Fighting over there may prevent fighting in our front yards. Some have even given their lives for us. I appreciate every soldier, both now and in the past, and their families who wait at home.

We are proud of Alan and how he has chosen to live his life.

We will be here to support him and his family through it all. Thank you so much for your prayers and support. As Alan reminds us, please don’t forget to continue praying for those who are still in harm’s way, as well as their families.

To those families who have sacrificed loved ones and to all here today who have served in our Armed Forces, I want to say “Thank you” from the bottom of my heart.

Sending Our Son to War in the Beginning of the War on Terrorism

DaddyO and Nonna are now retired. They spend their time taking care of their puppy, visiting family, working word puzzles, reading, teaching Sunday School, visiting their 6 grandchildren, and all sorts of things. They have now been military parents for 15 years and have sent their son to Iraq twice and Afghanistan once.

 

Thanks so much for sharing your story, Nonna! I loved reading the story from a different perspective.

Next week the story continues of handling life alone in Texas, once my husband was gone to Iraq. A new installment of the Real Army Wives series goes up every Monday morning, sometimes even Sunday night! Thanks for following along!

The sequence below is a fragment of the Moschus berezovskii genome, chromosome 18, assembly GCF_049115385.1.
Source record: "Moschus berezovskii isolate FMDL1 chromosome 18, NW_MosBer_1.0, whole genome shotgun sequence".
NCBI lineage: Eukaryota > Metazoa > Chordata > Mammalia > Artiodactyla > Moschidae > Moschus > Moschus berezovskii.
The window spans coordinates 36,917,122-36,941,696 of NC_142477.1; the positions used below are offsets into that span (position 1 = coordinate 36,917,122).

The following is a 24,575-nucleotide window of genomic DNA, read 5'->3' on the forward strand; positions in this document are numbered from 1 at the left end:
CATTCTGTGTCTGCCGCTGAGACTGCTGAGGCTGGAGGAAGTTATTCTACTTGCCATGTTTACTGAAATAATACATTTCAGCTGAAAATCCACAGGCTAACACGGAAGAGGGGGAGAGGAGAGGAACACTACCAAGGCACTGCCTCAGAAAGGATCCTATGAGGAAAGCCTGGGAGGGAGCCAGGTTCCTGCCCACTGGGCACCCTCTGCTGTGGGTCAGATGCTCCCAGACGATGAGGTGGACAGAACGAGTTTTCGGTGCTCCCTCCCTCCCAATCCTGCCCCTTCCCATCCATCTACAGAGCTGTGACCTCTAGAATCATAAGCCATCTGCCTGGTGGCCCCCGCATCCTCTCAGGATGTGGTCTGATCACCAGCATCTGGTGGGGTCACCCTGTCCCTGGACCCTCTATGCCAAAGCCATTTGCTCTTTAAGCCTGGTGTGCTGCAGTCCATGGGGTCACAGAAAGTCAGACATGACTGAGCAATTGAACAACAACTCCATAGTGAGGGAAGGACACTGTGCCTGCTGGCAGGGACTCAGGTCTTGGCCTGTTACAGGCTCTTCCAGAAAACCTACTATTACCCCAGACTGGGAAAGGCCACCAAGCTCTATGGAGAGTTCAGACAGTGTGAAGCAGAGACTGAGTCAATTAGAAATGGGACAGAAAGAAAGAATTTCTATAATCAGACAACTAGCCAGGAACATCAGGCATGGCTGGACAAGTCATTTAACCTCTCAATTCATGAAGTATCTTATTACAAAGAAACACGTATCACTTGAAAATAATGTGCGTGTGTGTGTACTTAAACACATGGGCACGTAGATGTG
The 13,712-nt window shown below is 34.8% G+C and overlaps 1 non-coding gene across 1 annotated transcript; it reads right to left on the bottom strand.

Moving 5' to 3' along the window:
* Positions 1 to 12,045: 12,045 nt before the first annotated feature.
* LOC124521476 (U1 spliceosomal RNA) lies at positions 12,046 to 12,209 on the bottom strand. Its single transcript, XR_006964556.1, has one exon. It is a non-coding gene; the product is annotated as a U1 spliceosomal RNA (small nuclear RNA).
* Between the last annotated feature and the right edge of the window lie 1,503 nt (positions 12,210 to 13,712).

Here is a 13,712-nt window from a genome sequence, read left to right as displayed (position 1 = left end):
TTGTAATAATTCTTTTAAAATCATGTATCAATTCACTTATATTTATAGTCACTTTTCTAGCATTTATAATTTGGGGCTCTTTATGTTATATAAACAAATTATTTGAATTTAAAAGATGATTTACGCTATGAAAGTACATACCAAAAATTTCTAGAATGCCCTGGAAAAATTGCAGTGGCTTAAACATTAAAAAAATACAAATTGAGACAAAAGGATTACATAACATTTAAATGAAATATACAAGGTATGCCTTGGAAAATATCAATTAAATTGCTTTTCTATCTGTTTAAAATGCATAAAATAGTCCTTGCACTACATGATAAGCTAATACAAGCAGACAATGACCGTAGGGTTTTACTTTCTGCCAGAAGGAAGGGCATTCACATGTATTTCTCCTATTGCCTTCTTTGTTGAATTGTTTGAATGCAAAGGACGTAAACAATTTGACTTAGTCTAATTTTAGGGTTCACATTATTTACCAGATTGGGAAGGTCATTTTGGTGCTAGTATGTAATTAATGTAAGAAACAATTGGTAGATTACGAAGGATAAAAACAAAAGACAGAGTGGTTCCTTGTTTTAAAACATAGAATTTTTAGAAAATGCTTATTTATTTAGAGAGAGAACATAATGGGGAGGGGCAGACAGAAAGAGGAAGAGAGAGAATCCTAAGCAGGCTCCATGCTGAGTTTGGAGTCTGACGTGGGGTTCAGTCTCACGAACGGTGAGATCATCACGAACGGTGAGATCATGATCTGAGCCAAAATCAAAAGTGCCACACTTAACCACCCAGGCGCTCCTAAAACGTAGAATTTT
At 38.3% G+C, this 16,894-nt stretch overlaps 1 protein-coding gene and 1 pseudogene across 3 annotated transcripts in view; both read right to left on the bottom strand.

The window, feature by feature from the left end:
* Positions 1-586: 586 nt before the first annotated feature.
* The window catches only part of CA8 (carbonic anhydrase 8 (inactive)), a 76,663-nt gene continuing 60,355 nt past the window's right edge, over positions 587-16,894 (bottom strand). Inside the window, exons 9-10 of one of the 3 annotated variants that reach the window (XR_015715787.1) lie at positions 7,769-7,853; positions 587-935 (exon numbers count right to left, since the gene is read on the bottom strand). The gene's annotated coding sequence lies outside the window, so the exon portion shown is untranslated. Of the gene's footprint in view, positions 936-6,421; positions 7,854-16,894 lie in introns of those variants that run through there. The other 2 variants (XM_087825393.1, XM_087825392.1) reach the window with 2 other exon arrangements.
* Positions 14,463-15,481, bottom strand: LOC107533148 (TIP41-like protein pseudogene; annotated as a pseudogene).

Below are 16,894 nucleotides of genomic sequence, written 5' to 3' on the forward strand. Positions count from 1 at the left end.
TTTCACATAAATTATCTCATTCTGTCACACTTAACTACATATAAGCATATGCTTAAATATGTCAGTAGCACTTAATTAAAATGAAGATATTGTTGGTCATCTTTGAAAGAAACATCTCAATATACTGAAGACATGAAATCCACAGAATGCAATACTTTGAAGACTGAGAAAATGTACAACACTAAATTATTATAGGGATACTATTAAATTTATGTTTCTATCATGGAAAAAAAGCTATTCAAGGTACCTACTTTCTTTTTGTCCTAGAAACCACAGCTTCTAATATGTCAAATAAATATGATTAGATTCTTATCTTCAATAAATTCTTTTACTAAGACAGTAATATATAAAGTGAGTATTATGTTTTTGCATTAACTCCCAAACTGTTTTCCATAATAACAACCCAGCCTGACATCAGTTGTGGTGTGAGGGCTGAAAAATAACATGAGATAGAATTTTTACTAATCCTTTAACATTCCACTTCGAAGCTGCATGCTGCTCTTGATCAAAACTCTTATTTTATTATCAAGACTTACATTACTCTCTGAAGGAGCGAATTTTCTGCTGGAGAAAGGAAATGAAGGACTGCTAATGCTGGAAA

To read last week’s chapter, click here.

 

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Shock and Awe, March 22, 2003

The Last Visit

For a few minutes there, people began to joke that the 4th Infantry Division was never actually leaving for Iraq. By the first of March of 2003, the whole division was still waiting, and the other division in town, the 1st Cavalry Division, had orders as well. Some of the 1st Cav guys began to joke that the 1st Cav would beat the 4th ID to the punch after all. » Read more

Real Army Wives: When Reality Smacks You in the Face

Real Army Wives: When Reality Smacks You in the Face

Real Army Wives: When Reality Smacks You in the Face****Disclaimer: Links on this site are affiliate links. April collects a small advertising fee when you purchase through links on this website.*****

We left Oklahoma full of excitement over finally being together as a married couple. We were ON OUR WAY! Things were looking up for us. Alan and I were finally picking out our first house. Okay, so we were only 21 and 23. Maybe we’d settle for an apartment or a nice townhouse, but either way, it was going to be OURS, TOGETHER!

Eeeeee!!!! Happy, happy! Joy, joy!

But there was this one problem holding back our complete happiness. Dark, foreboding figures loomed in the corners of my mind. They looked like naysayers to me.

“I hear 4th Infantry Division is deploying to Turkey. Going in from the North,” Alan’s buddies at Officer Basic Course, back in Oklahoma, said.

Thankfully, everything was all “probably”, “maybe”, and “talk of the possibility.” There were no actual set-in-stone facts yet. (You see, at that point, America had not set foot in Iraq as part of the War on Terrorism yet. We were still only fighting in Afghanistan.)